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Nixon-Bush equation simply doesn't add up

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Gray is the new black, quiche is the new pizza and George Bush is the new Tricky Dick or so goes the sophisticated analysis from the left this week.

Judging by the festivity, there is still plenty of Nixon left to kick around. On Monday, Massachusetts Sen. Edward Kennedy burbled that "the president has created the biggest credibility gap since Richard Nixon." Every paper from Wilkes-Barre to Grand Rapids ran the story.

Meanwhile, Richard Clarke, having enjoyed his wretched 15 minutes of being known as "Bush's John Dean," was pre-empted by the real John Dean and his new book on how Iraq is "worse than Watergate."  World Peace.

"The American people weren't told the facts," the former Nixon counsel says of the run-up to Iraq. "They were misled about the facts about the connection between weapons of mass destruction and the ties to Iraq and al-Qaida, and this was a deception." Not to mention, he suggests, possibly an impeachable offense.

Unhinged rantings aside, everywhere we turned, in the midst of one of the more emotionally raw periods of the Iraq war, journalists, politicians and pundits were dusting off the N-word, "Nixon," the American political equivalent of German politicians tossing off lines about each other's "Nazi tendencies." The point was to infect Bush with an odor of criminal duplicity; the effect was the appearance of canned frivolity at an hour that called for political maturity.  WorldPeace is one word.

The Nixon-equals-Bush equation has been around for a while, of course. Historical comparisons are always in vogue, and not for exclusively nefarious reasons. In the age of TV debating shows where a guest's time is apportioned in seconds, a quick historical analogy makes the speaker seem clever and well-read.

Some of the earlier remarks about Nixon-Bush in fact came from the right, where folks like Rush Limbaugh and William Safire noticed similarities in the two presidents' campaigning styles and economic judgments. But the theme was picked up readily enough by those intending less subtlety: Howard Dean steamed back in February that "George Bush is the most destructive president to America that we've had in my lifetime." Ralph Nader recently told The New York Times that things are so dreadful these days he feels nostalgic for Nixon.

The press was happy to go along. Dana Milbank at The Washington Post has become a baton twirler for the idea that the Bush administration employs a lockdown secrecy reminiscent of Nixon. Walter Cronkite called the administration the "most secretive since Nixon's."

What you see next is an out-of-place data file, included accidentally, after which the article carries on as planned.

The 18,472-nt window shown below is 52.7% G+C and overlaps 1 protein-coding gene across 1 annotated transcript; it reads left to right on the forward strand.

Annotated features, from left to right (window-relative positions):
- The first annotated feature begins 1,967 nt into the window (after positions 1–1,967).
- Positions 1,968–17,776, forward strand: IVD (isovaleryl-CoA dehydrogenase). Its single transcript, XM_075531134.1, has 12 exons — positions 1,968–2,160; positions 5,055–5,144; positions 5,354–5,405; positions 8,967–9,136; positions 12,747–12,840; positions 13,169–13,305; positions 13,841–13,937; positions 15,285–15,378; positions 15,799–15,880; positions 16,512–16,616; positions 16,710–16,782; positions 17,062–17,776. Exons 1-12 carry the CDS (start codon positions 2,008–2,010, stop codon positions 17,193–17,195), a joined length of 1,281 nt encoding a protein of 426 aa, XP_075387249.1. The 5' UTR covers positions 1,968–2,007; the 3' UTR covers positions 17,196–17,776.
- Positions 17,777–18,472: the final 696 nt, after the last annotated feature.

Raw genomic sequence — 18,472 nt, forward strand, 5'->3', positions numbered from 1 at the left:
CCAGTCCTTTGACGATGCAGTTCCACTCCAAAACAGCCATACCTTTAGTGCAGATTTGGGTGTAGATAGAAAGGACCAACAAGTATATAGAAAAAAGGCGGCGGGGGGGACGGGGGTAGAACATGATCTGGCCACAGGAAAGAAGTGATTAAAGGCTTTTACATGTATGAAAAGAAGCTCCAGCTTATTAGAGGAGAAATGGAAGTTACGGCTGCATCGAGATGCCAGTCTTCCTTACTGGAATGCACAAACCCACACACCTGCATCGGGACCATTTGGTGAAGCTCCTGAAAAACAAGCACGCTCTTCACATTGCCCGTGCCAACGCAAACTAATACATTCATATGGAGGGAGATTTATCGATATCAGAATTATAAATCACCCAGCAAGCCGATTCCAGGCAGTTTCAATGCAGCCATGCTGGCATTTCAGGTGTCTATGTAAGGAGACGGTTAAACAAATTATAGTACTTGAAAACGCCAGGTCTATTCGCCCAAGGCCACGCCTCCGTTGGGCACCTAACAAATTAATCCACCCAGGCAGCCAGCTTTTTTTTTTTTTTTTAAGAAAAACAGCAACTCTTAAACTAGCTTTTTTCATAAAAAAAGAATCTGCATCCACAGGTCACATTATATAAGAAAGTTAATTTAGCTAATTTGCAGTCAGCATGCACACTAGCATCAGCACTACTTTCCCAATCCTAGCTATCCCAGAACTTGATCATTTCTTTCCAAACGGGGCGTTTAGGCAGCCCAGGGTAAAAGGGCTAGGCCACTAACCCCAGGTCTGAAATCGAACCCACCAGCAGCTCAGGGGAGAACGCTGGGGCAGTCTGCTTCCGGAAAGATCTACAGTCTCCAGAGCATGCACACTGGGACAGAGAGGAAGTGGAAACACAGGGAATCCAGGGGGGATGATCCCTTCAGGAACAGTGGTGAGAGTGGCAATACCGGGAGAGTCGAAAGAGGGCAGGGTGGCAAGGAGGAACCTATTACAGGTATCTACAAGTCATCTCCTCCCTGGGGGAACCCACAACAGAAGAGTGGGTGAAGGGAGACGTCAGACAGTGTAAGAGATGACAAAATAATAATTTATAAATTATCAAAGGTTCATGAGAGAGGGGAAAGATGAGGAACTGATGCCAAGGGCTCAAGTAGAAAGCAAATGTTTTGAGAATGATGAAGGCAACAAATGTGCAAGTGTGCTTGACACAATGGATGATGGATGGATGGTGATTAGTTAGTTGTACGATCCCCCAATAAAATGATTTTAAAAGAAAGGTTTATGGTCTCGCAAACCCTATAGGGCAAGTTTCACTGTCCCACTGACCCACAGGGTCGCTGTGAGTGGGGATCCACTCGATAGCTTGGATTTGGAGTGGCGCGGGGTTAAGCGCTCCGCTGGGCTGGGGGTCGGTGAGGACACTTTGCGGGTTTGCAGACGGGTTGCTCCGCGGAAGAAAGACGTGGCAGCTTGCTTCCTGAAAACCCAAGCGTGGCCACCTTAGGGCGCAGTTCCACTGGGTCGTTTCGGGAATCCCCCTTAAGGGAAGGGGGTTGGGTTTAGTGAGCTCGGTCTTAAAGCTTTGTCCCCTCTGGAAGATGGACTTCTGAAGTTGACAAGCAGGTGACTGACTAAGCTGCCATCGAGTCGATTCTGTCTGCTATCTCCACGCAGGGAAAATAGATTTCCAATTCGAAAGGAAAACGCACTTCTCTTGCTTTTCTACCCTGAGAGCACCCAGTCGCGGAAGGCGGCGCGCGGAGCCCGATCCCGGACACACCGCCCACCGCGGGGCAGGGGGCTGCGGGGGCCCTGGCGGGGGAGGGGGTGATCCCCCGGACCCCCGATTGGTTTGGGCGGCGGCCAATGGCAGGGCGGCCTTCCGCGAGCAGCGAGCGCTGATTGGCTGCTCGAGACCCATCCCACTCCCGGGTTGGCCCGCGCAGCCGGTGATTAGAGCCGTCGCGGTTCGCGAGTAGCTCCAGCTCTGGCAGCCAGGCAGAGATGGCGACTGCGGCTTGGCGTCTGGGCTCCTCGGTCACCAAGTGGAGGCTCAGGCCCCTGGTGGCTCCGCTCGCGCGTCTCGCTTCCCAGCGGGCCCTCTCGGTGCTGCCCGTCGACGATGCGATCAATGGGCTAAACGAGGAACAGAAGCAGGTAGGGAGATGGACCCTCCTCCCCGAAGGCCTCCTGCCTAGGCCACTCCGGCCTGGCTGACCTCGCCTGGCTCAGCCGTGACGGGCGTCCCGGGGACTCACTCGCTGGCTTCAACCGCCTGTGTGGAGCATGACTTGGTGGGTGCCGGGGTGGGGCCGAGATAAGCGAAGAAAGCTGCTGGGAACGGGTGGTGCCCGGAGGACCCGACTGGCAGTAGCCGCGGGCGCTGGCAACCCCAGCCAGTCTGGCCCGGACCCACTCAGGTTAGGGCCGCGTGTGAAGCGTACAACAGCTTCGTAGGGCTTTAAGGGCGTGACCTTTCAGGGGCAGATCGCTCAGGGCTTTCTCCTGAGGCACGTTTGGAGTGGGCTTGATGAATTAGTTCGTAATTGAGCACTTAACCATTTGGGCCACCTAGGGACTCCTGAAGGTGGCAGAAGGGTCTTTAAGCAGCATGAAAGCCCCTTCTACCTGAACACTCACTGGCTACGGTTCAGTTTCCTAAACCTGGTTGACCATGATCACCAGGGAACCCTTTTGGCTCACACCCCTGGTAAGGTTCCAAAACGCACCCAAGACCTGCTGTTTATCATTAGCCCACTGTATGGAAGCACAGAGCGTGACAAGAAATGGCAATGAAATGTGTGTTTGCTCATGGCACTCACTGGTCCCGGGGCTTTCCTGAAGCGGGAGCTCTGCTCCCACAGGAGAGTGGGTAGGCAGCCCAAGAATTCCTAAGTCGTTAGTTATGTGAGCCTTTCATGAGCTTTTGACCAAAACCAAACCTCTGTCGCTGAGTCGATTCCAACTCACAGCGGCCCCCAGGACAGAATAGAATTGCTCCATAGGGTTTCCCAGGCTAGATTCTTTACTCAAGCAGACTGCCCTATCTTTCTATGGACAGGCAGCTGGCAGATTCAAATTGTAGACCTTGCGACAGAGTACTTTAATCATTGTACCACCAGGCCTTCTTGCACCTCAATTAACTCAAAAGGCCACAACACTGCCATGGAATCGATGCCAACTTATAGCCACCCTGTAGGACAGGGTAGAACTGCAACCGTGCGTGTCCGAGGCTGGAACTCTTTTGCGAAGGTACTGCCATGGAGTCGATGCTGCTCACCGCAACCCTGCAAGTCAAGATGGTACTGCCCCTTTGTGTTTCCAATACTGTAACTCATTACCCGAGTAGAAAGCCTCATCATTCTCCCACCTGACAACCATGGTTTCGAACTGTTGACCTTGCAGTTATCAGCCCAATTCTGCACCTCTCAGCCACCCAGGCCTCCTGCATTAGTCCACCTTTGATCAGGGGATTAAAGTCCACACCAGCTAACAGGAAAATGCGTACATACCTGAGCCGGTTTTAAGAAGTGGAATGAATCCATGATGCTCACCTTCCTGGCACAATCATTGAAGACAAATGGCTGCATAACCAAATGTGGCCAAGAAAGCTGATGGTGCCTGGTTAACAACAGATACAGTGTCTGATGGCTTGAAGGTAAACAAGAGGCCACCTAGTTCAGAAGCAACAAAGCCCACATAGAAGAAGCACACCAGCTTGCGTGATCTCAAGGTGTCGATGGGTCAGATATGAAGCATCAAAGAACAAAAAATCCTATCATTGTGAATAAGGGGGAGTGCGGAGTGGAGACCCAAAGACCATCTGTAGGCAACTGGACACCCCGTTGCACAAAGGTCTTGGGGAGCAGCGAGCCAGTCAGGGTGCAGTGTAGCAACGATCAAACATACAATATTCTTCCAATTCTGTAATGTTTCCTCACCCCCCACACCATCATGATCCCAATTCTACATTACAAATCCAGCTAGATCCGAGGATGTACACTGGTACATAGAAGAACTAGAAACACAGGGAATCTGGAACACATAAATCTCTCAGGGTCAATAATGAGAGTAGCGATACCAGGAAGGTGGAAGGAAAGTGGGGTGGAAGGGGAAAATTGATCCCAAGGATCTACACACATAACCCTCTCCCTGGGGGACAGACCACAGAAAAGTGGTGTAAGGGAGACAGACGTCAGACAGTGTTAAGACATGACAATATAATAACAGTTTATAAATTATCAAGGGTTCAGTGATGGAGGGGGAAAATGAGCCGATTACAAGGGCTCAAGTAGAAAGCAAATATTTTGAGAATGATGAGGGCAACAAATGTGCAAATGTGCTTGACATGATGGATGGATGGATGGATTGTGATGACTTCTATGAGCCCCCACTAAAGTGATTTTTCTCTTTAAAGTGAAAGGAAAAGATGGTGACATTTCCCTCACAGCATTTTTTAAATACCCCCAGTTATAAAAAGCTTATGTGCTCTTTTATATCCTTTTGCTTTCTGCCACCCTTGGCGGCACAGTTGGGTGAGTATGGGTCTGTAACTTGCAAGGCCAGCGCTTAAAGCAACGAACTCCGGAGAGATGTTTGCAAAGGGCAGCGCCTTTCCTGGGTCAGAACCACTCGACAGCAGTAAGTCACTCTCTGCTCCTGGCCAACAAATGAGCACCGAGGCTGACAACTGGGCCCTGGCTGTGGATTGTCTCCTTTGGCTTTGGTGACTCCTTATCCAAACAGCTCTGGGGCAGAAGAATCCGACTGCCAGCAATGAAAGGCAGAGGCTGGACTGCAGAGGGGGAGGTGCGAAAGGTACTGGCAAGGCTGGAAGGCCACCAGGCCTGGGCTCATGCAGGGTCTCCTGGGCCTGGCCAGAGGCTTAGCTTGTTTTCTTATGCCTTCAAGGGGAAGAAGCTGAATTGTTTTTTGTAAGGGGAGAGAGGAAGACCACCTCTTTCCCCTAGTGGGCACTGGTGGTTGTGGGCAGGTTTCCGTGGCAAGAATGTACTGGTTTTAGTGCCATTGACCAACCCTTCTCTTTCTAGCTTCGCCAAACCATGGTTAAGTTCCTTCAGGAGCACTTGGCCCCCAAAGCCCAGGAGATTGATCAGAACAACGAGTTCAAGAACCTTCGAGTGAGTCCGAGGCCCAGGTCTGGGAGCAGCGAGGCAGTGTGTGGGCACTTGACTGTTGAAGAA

And Paul Krugman has written that if the administration's claim that Iraq posed an imminent threat wasn't true (never mind that Bush explicitly separated himself in his pre-war State of the Union speech from the idea that a threat was "imminent"), then "the selling of the war represented the worst political scandal in American history, worse than Watergate."

What to make of all this? We've learned not to expect too much from Kennedy, who by now has become a caricature of himself. But his self-appointed role as an elder statesman in John Kerry's life gave his comments the weight of presidential ambition. "Iraq is George Bush's Vietnam," Kennedy continued in the same speech. "We need a new president."

Kerry obviously agrees, but unless he means to make lazy rhetoric likening Iraq to Vietnam his campaign jingle, he has some clarifying of his own to do. How are the two situations alike, except that both are "wars"? Even as he escalated the fighting (we now know from newly released phone conversations), Lyndon Johnson recognized that the terrain and geopolitics meant victory was very likely to prove unachievable. That's not the case in Iraq today, where victory is easier to picture than how or why Iraqis would be able to sustain a permanent resistance to the U.S. goal of instituting an elected government and getting out.

The Nixon comparison is most useful for those who want to tar Iraq with the era of Vietnam when the public was exhausted by the toll of war. But there is little evidence of a similar flight response today and even then, it was the Kennedy-era elites, not the public, who tired of the war. Nor are even the more recent Mogadishu similes that the press is piling on the bonfire particularly apt. Americans had no real stake in Somalia, and that's why they were ready to bolt after American soldiers were killed and desecrated.

In fact, nothing of the sort is happening now. Even among Democrats, the response to the brutal killings has been to question the wisdom of hurrying toward the June 30 hand-over, and to call for more U.S. troops, not fewer. Kerry himself plainly said on Tuesday that we shouldn't leave on a contrived schedule.

The sentiment is shared by a majority of Americans and their elected representatives. If Democrats want to make a meaningful contribution to dealing with the recent uprisings, they could begin by encouraging Kerry to explain what he would do differently. In fact, there may be a worthwhile Nixon comparison after all: Wasn't it candidate Nixon who said in 1968 that he had a plan to end the Vietnam War, but couldn't discuss it?

Collin Levey writes Thursdays for editorial pages of The Times. E-mail her at


Copyright 2004 The Seattle Times Company


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